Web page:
That through our conversation and life others also may be incited to turn to God, and thereby to honor and to praise him …

Striking is that the words “so order and direct our lives” are given as a quotation but the preceding words are not. This is a giveaway for the change from petition to command: “Grant us” of the Heidelberg Catechism has been changed to “We must.”

Thelemann makes the same transition in the explanation of the third petition. The third section speaks about the fulfilment of our calling. He says here, among other things:

We are not to think that we are to do God's will only in particular acts… Everyone is to be contented in his station and calling … He is to perform willingly, cheerfully, faithfully and carefully.

This is different from what the Catechism says: “Grant that everyone may carry out his duties as willingly …”

  • This was an example from the last century. A fairly recent example can be found in the explanation of Dr. F. Klooster on the Heidelberg Catechism, published under the title A Mighty Comfort. He notices a striking relation between the catechism's explanation of the Ten Commandments and of the requests of the Lord's Prayer. He makes a correct observation when he adds: “What God commands for our life of gratitude should be echoed in our prayers so that he may equip us for the obedience of thanks.”

In his explanation of the second petition, however, Klooster speaks sometimes differently:

Any “good” that we do must conform to God's law.

Not only ministers and missionaries and Christian school teachers but all of us are called to do Christ's work.

Praying for the kingdom means that we must labour in the kingdom every one of us.”

We see, then, that the petitions of the Lord's Prayer are often explained as if they are commands.

If the same approach is followed in the preaching of the Lord's Prayer, this will mean that the sermon begins with telling us how to pray but ends by telling us what we should do. A command is tacked on to the sermon on one of the petitions.

Prayer, a category in its own right🔗

We should, however, not deal with the petitions as if they were commandments. I would like to continue in the line of the “redemptive historical approach.” One of the main things that this method of preaching taught us is that we should not paint all of Biblical revelation with the same moralistic brush. The Bible contains different types of texts which each require a different approach. The proponents of the redemptive historical method concentrated on the historical sections of the Bible. They noted the fact that events were often used for giving ethical directions: You must do as Abraham did here, and: You should not do as Isaac did there. History is, however, not the same as a commandment. History should be treated as a category in its own right. When the text shows what God is doing, and how He moves history forward, that should be central in the preaching.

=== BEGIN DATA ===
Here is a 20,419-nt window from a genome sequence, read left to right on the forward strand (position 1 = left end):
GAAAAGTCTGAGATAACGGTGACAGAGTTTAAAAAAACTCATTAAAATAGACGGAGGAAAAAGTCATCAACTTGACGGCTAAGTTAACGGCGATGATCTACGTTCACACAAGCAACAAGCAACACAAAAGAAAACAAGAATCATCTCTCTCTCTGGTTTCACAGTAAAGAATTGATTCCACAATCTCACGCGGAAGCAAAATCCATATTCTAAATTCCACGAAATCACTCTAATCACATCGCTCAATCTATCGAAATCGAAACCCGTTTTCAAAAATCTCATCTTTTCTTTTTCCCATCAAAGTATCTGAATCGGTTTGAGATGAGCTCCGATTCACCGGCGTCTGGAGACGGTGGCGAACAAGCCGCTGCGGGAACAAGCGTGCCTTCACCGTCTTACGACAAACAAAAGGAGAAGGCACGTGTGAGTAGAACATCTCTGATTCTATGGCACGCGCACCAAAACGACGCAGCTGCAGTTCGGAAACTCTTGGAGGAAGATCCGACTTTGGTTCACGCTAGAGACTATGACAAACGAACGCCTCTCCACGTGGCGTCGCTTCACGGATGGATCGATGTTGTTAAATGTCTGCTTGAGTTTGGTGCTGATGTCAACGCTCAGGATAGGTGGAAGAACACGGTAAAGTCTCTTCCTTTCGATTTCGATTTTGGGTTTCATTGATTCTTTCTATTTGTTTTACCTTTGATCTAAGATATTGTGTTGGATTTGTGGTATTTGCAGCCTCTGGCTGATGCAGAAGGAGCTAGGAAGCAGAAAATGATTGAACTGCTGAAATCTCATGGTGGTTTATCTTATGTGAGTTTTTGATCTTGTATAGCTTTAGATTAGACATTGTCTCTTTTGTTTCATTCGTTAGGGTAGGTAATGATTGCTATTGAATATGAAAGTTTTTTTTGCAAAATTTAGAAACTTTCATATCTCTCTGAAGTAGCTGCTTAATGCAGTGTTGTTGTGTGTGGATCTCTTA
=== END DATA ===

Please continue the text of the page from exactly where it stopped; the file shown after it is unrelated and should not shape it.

I would like to see the same principle applied to prayer. A petition is neither a commandment nor a part of history. Prayer is again a different matter. A petition is not something we do but something we ask. We should, therefore, not preach on a petition as if it is a commandment. The Heidelberg Catechism already recognized the fundamental difference between a commandment and a petition. Even though it deals with the Lord's Prayer, together with the Ten Commandments, in the section on our thankfulness, it clearly distinguishes the prayer from the preceding commandments. It calls the prayer the most important part of our thankfulness. And it uses the command form for the Ten Commandments but the prayer form for the Lord's Prayer.

There is good reason for the preaching to pay specific attention to prayer. Thankfulness does not come automatically to us, sinners. If we were left on our own, we would not even pray correctly. God, knowing our needs, has not only included many prayers in Scripture, He has also given us a specific model for prayer, in the Lord's Prayer. Through this prayer we have to learn how to pray. That means, we have to learn how to address God, what to pray for, etc. To overcome our own limitations, our sloppiness, our selfishness in praying we need separate instruction in prayer.

The preaching on the section on the Lord's Prayer in the Catechism should not be used to teach the congregation how to live, rather, to teach them how to pray. The preaching on the Lord's Days 45-52 should be used to help the congregation to live closer to God in their daily prayers. The Heidelberg Catechism shows us the way by explaining the petitions as prayers to God.

Add new comment

(If you're a human, don't change the following field)
Your first name.
(If you're a human, don't change the following field)
Your first name.

Plain text

  • No HTML tags allowed.
  • Web page addresses and e-mail addresses turn into links automatically.
  • Lines and paragraphs break automatically.